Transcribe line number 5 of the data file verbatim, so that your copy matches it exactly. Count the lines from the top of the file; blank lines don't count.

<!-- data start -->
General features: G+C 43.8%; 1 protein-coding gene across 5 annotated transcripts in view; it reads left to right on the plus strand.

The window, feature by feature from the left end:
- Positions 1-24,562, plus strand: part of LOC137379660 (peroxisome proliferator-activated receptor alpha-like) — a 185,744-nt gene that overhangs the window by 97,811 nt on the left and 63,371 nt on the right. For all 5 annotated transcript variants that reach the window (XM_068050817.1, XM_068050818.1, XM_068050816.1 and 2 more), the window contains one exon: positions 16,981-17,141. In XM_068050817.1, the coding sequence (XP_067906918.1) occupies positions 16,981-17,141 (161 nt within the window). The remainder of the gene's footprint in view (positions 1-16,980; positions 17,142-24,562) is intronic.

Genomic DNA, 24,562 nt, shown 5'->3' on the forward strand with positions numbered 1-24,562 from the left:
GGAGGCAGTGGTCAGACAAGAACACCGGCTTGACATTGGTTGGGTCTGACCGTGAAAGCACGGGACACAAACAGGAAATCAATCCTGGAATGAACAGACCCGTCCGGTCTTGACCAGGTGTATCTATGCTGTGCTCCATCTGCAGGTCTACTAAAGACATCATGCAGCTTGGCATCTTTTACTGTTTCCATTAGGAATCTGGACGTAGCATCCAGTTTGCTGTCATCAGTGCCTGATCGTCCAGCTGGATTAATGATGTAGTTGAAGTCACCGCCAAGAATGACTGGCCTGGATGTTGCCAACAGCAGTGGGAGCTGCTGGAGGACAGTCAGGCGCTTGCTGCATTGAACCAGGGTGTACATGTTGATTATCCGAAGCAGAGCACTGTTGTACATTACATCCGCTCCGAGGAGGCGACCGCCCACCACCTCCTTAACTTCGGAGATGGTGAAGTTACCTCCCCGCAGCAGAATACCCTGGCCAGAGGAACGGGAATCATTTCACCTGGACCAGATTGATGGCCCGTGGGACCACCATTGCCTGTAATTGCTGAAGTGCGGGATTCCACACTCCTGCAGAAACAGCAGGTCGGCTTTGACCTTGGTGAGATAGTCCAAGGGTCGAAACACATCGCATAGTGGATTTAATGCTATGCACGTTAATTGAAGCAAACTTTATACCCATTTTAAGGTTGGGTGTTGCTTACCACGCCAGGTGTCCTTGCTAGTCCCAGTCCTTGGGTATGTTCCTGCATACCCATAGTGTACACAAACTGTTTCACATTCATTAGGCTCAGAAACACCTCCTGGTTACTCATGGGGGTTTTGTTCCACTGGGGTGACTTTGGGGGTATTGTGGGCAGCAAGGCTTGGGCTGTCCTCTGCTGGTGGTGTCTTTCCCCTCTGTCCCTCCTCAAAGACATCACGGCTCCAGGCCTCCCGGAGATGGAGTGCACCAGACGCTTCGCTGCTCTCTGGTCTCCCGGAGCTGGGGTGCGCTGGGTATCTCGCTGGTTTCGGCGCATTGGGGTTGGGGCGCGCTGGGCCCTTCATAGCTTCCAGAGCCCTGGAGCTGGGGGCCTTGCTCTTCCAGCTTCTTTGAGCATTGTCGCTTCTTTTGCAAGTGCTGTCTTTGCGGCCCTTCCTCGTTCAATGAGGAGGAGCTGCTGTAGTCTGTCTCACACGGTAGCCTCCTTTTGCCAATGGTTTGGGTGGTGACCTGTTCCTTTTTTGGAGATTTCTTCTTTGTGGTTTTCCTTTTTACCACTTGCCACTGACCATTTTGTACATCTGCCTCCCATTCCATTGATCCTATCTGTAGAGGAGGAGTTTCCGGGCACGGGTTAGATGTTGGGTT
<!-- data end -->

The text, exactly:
GGAGGCAGTGGTCAGACAAGAACACCGGCTTGACATTGGTTGGGTCTGACCGTGAAAGCACGGGACACAAACAGGAAATCAATCCTGGAATGAACAGACCCGTCCGGTCTTGACCAGGTGTATCTATGCTGTGCTCCATCTGCAGGTCTACTAAAGACATCATGCAGCTTGGCATCTTTTACTGTTTCCATTAGGAATCTGGACGTAGCATCCAGTTTGCTGTCATCAGTGCCTGATCGTCCAGCTGGATTAATGATGTAGTTGAAGTCACCGCCAAGAATGACTGGCCTGGATGTTGCCAACAGCAGTGGGAGCTGCTGGAGGACAGTCAGGCGCTTGCTGCATTGAACCAGGGTGTACATGTTGATTATCCGAAGCAGAGCACTGTTGTACATTACATCCGCTCCGAGGAGGCGACCGCCCACCACCTCCTTAACTTCGGAGATGGTGAAGTTACCTCCCCGCAGCAGAATACCCTGGCCAGAGGAACGGGAATCATTTCACCTGGACCAGATTGATGGCCCGTGGGACCACCATTGCCTGTAATTGCTGAAGTGCGGGATTCCACACTCCTGCAGAAACAGCAGGTCGGCTTTGACCTTGGTGAGATAGTCCAAGGGTCGAAACACATCGCATAGTGGATTTAATGCTATGCACGTTAATTGAAGCAAACTTTATACCCATTTTAAGGTTGGGTGTTGCTTACCACGCCAGGTGTCCTTGCTAGTCCCAGTCCTTGGGTATGTTCCTGCATACCCATAGTGTACACAAACTGTTTCACATTCATTAGGCTCAGAAACACCTCCTGGTTACTCATGGGGGTTTTGTTCCACTGGGGTGACTTTGGGGGTATTGTGGGCAGCAAGGCTTGGGCTGTCCTCTGCTGGTGGTGTCTTTCCCCTCTGTCCCTCCTCAAAGACATCACGGCTCCAGGCCTCCCGGAGATGGAGTGCACCAGACGCTTCGCTGCTCTCTGGTCTCCCGGAGCTGGGGTGCGCTGGGTATCTCGCTGGTTTCGGCGCATTGGGGTTGGGGCGCGCTGGGCCCTTCATAGCTTCCAGAGCCCTGGAGCTGGGGGCCTTGCTCTTCCAGCTTCTTTGAGCATTGTCGCTTCTTTTGCAAGTGCTGTCTTTGCGGCCCTTCCTCGTTCAATGAGGAGGAGCTGCTGTAGTCTGTCTCACACGGTAGCCTCCTTTTGCCAATGGTTTGGGTGGTGACCTGTTCCTTTTTTGGAGATTTCTTCTTTGTGGTTTTCCTTTTTACCACTTGCCACTGACCATTTTGTACATCTGCCTCCCATTCCATTGATCCTATCTGTAGAGGAGGAGTTTCCGGGCACGGGTTAGATGTTGGGTT